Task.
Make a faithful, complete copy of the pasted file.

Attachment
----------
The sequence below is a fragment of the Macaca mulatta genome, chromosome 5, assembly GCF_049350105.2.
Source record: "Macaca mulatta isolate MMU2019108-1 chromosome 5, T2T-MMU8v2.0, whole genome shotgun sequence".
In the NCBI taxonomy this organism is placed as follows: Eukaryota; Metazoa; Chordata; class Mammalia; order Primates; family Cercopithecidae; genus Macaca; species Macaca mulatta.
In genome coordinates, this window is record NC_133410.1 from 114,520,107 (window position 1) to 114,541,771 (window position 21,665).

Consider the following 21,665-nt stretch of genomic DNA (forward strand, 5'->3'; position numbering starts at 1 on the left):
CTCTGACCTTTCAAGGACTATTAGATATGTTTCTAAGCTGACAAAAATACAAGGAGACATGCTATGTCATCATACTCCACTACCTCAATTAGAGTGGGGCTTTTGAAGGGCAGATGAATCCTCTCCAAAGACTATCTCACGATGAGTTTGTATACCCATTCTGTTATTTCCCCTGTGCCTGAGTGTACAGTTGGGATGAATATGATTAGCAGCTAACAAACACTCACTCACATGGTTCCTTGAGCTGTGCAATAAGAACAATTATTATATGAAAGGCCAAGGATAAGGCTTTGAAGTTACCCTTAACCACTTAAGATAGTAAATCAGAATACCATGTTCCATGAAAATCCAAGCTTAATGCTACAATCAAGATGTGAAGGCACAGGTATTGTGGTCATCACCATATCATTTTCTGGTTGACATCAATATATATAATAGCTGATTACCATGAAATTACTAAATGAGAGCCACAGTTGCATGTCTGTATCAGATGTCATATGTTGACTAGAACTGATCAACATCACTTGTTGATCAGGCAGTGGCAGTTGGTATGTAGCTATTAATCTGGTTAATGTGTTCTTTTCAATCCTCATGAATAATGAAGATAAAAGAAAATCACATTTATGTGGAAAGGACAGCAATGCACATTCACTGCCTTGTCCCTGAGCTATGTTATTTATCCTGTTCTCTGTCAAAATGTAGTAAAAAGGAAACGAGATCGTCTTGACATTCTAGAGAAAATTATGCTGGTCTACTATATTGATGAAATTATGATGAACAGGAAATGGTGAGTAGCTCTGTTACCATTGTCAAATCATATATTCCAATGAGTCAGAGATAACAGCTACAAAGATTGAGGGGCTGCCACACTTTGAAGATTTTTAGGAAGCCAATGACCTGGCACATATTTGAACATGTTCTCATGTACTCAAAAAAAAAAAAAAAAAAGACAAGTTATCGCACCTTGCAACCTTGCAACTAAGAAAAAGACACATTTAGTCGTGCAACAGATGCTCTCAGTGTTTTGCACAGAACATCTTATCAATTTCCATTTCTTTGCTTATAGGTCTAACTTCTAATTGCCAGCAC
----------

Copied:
The sequence below is a fragment of the Macaca mulatta genome, chromosome 5, assembly GCF_049350105.2.
Source record: "Macaca mulatta isolate MMU2019108-1 chromosome 5, T2T-MMU8v2.0, whole genome shotgun sequence".
In the NCBI taxonomy this organism is placed as follows: Eukaryota; Metazoa; Chordata; class Mammalia; order Primates; family Cercopithecidae; genus Macaca; species Macaca mulatta.
In genome coordinates, this window is record NC_133410.1 from 114,520,107 (window position 1) to 114,541,771 (window position 21,665).

Consider the following 21,665-nt stretch of genomic DNA (forward strand, 5'->3'; position numbering starts at 1 on the left):
CTCTGACCTTTCAAGGACTATTAGATATGTTTCTAAGCTGACAAAAATACAAGGAGACATGCTATGTCATCATACTCCACTACCTCAATTAGAGTGGGGCTTTTGAAGGGCAGATGAATCCTCTCCAAAGACTATCTCACGATGAGTTTGTATACCCATTCTGTTATTTCCCCTGTGCCTGAGTGTACAGTTGGGATGAATATGATTAGCAGCTAACAAACACTCACTCACATGGTTCCTTGAGCTGTGCAATAAGAACAATTATTATATGAAAGGCCAAGGATAAGGCTTTGAAGTTACCCTTAACCACTTAAGATAGTAAATCAGAATACCATGTTCCATGAAAATCCAAGCTTAATGCTACAATCAAGATGTGAAGGCACAGGTATTGTGGTCATCACCATATCATTTTCTGGTTGACATCAATATATATAATAGCTGATTACCATGAAATTACTAAATGAGAGCCACAGTTGCATGTCTGTATCAGATGTCATATGTTGACTAGAACTGATCAACATCACTTGTTGATCAGGCAGTGGCAGTTGGTATGTAGCTATTAATCTGGTTAATGTGTTCTTTTCAATCCTCATGAATAATGAAGATAAAAGAAAATCACATTTATGTGGAAAGGACAGCAATGCACATTCACTGCCTTGTCCCTGAGCTATGTTATTTATCCTGTTCTCTGTCAAAATGTAGTAAAAAGGAAACGAGATCGTCTTGACATTCTAGAGAAAATTATGCTGGTCTACTATATTGATGAAATTATGATGAACAGGAAATGGTGAGTAGCTCTGTTACCATTGTCAAATCATATATTCCAATGAGTCAGAGATAACAGCTACAAAGATTGAGGGGCTGCCACACTTTGAAGATTTTTAGGAAGCCAATGACCTGGCACATATTTGAACATGTTCTCATGTACTCAAAAAAAAAAAAAAAAAAGACAAGTTATCGCACCTTGCAACCTTGCAACTAAGAAAAAGACACATTTAGTCGTGCAACAGATGCTCTCAGTGTTTTGCACAGAACATCTTATCAATTTCCATTTCTTTGCTTATAGGTCTAACTTCTAATTGCCAGCAC